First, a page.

Which of course is exactly what many greedy large carriers wanted (and some still do to this day) to have the cake and eat it too. Meaning they want to run the driver like an employee (overtly or through manipulation with high payments to keep their trucks) – yet pass along almost ALL expenses to the (wannabe) Owner Operator – lease purchase program participant.
By the way – companies who do this only do so for one of two reasons;
A. Complete ignorance and stupidity on the part of senior motor carrier management
B. Fully knowing what they are doing is wrong on every level – but intentionally choosing to do it anyway because of the massive potential profits they will make if they can get away with it.
Which do you believe is the reason? Take your pick – A or B.
Another is a practical reason. A company that hauls twenty or more loads per day for a specific customer/account can afford to take some losses on some of them if the others make up the difference and yield a good profit.
So the company is still making good money all along.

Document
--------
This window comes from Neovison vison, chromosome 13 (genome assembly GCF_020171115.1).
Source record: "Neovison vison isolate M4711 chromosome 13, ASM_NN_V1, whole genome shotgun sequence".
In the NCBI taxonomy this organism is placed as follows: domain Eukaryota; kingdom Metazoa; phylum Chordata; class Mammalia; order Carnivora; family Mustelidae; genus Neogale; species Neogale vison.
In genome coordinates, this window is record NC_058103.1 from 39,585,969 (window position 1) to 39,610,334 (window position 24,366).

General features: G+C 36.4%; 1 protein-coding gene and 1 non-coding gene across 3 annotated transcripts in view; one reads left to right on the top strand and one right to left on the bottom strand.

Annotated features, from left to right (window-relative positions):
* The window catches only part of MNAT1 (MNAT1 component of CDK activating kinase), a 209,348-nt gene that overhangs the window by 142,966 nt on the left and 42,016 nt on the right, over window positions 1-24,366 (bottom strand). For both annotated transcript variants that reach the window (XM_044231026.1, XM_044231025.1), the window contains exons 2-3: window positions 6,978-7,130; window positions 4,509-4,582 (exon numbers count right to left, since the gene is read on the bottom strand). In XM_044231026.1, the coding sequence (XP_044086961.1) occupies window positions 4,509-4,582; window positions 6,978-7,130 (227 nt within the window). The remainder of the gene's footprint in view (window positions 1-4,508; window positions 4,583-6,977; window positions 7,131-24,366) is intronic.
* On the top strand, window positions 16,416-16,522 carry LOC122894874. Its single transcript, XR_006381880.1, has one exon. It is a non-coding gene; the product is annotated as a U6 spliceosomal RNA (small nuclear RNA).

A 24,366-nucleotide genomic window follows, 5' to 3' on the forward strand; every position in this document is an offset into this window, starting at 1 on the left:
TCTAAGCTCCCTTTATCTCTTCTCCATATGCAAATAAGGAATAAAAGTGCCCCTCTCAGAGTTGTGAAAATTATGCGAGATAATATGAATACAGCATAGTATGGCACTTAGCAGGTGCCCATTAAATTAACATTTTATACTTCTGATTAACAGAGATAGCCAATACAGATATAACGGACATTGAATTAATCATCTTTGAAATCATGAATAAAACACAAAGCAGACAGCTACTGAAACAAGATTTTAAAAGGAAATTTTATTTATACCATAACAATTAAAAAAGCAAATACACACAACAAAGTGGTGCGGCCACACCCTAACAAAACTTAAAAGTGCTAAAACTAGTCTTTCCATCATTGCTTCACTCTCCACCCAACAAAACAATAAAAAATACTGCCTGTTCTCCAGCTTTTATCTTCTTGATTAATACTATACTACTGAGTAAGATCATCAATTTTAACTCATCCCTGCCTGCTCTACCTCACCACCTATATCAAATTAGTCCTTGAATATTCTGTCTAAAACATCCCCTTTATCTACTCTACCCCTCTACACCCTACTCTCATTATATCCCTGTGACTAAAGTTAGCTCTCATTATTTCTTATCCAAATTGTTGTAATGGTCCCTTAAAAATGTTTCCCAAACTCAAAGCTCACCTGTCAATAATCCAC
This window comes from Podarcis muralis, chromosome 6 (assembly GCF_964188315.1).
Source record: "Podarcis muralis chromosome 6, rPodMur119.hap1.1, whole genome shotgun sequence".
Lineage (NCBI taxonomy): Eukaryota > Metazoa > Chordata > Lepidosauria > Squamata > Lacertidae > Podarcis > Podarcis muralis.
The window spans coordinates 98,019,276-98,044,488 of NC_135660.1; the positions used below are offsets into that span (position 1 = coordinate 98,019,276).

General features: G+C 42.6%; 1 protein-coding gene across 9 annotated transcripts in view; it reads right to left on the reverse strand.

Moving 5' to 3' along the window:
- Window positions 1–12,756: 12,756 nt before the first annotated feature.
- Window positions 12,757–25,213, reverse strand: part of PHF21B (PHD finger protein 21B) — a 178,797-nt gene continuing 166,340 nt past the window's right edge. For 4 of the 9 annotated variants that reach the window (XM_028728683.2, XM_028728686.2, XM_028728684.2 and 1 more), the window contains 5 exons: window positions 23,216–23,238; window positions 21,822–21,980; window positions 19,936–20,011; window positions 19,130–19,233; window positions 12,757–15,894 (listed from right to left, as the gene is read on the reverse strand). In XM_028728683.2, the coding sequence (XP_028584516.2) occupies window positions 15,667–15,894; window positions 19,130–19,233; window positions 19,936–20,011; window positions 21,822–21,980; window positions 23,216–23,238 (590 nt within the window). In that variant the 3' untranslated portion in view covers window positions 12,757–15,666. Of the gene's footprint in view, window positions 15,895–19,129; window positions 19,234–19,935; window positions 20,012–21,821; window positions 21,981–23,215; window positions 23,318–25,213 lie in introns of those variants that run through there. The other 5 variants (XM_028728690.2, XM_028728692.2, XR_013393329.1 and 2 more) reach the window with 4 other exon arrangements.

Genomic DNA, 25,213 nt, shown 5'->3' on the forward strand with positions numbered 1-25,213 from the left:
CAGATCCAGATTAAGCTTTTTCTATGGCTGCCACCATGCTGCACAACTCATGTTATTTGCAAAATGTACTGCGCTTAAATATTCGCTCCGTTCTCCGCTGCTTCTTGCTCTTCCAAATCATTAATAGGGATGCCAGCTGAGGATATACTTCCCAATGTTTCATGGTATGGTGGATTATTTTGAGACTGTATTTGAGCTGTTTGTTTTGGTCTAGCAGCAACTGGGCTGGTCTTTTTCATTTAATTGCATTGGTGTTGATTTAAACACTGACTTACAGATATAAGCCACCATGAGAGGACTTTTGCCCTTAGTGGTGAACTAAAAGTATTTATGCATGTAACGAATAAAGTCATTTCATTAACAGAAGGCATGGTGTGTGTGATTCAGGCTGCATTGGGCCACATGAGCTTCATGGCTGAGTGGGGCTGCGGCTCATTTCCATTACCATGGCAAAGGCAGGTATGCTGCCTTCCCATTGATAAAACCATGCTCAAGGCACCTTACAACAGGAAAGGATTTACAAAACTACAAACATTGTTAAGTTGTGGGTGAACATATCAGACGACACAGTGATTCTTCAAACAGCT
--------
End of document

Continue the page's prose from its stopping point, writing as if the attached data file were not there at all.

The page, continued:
However when you are a Trucking Business of ONE – as a leased on owner operator or ICA – you can’t do that.
Let’s just use simple math (not accurate with today’s rates but just to illustrate a point) and say the load is going to pay you $1.00 per mile but when you add up your costs they come out to $1.25 you are making NOTHING!
Even worse you are actually PAYING for the privilege of running the load for FREE.
Now imagine you are an office employee. You show up and work your butt off all week and put in your 40 plus hours. But instead of getting a paycheck – the company hands you a bill and says you OWE THEM $250!
As an owner operator you MUST understand this and never run loads at a loss. You certainly can’t do it very often if you want to stay in business.
Yet I had to deal with people in Ops who were either stupid or were intentionally trying to destroy the ICA program and all ICA’s businesses in the process.
If you are a fleet owner wanting to set up an ICA (Lease Purchase) program and you want it to be successful without as many personal interventions on your part (and without drama and headaches) then set up a SEPERATE Load Coordinator (dispatcher) for your ICA’s and Owner Operators who does NOT report to your operations manager in any way.
Make this person or department equal to and separate from your Operations Department – and hold them accountable for their own profitability. You will get far better results and enjoy life better too.
Well, that is enough for now to give you a few things to think about anyway.
We will get more into the weeds of all this in future posts – so if you are interested in such information be sure to subscribe and check out our YouTube channel and FaceBook group too.
Until next time, have a great day, make it count, and be safe!